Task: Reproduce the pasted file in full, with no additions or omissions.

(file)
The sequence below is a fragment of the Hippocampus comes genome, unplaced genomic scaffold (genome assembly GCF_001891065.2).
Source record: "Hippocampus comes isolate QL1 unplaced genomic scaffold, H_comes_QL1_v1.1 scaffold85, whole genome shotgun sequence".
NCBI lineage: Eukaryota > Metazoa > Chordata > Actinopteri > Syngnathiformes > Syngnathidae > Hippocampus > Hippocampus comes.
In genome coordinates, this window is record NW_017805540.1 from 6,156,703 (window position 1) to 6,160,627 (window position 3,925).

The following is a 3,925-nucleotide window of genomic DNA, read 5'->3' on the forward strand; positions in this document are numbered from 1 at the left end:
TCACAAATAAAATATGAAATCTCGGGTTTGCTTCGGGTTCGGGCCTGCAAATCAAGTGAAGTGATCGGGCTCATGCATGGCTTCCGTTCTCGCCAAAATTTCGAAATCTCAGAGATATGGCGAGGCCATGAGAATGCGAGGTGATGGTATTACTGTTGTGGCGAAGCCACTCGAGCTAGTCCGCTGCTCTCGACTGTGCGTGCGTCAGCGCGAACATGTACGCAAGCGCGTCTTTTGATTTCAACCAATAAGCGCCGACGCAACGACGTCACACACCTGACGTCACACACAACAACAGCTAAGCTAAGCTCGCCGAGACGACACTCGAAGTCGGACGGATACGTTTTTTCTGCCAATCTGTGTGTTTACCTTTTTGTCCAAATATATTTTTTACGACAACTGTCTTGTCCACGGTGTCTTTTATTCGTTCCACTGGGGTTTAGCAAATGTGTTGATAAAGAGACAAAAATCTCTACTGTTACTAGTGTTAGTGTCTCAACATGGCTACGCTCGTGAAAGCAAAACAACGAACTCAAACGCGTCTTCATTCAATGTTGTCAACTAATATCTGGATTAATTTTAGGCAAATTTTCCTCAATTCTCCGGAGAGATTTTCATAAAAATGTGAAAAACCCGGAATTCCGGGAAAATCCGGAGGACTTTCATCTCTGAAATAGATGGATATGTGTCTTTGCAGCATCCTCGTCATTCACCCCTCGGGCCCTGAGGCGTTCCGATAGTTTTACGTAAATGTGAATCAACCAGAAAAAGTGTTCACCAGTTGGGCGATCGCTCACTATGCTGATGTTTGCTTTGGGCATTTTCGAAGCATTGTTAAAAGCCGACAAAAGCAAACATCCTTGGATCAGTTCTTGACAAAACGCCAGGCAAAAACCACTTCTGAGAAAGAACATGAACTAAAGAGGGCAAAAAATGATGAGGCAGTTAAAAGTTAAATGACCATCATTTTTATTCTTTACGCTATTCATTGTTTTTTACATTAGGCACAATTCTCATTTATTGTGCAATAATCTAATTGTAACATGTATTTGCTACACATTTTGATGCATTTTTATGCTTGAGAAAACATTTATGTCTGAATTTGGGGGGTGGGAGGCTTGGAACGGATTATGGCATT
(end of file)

The sequence below is a fragment of the Hippocampus comes genome, unplaced genomic scaffold (genome assembly GCF_001891065.2).
Source record: "Hippocampus comes isolate QL1 unplaced genomic scaffold, H_comes_QL1_v1.1 scaffold85, whole genome shotgun sequence".
NCBI lineage: Eukaryota > Metazoa > Chordata > Actinopteri > Syngnathiformes > Syngnathidae > Hippocampus > Hippocampus comes.
In genome coordinates, this window is record NW_017805540.1 from 6,156,703 (window position 1) to 6,160,627 (window position 3,925).

The following is a 3,925-nucleotide window of genomic DNA, read 5'->3' on the forward strand; positions in this document are numbered from 1 at the left end:
TCACAAATAAAATATGAAATCTCGGGTTTGCTTCGGGTTCGGGCCTGCAAATCAAGTGAAGTGATCGGGCTCATGCATGGCTTCCGTTCTCGCCAAAATTTCGAAATCTCAGAGATATGGCGAGGCCATGAGAATGCGAGGTGATGGTATTACTGTTGTGGCGAAGCCACTCGAGCTAGTCCGCTGCTCTCGACTGTGCGTGCGTCAGCGCGAACATGTACGCAAGCGCGTCTTTTGATTTCAACCAATAAGCGCCGACGCAACGACGTCACACACCTGACGTCACACACAACAACAGCTAAGCTAAGCTCGCCGAGACGACACTCGAAGTCGGACGGATACGTTTTTTCTGCCAATCTGTGTGTTTACCTTTTTGTCCAAATATATTTTTTACGACAACTGTCTTGTCCACGGTGTCTTTTATTCGTTCCACTGGGGTTTAGCAAATGTGTTGATAAAGAGACAAAAATCTCTACTGTTACTAGTGTTAGTGTCTCAACATGGCTACGCTCGTGAAAGCAAAACAACGAACTCAAACGCGTCTTCATTCAATGTTGTCAACTAATATCTGGATTAATTTTAGGCAAATTTTCCTCAATTCTCCGGAGAGATTTTCATAAAAATGTGAAAAACCCGGAATTCCGGGAAAATCCGGAGGACTTTCATCTCTGAAATAGATGGATATGTGTCTTTGCAGCATCCTCGTCATTCACCCCTCGGGCCCTGAGGCGTTCCGATAGTTTTACGTAAATGTGAATCAACCAGAAAAAGTGTTCACCAGTTGGGCGATCGCTCACTATGCTGATGTTTGCTTTGGGCATTTTCGAAGCATTGTTAAAAGCCGACAAAAGCAAACATCCTTGGATCAGTTCTTGACAAAACGCCAGGCAAAAACCACTTCTGAGAAAGAACATGAACTAAAGAGGGCAAAAAATGATGAGGCAGTTAAAAGTTAAATGACCATCATTTTTATTCTTTACGCTATTCATTGTTTTTTACATTAGGCACAATTCTCATTTATTGTGCAATAATCTAATTGTAACATGTATTTGCTACACATTTTGATGCATTTTTATGCTTGAGAAAACATTTATGTCTGAATTTGGGGGGTGGGAGGCTTGGAACGGATTATGGCATT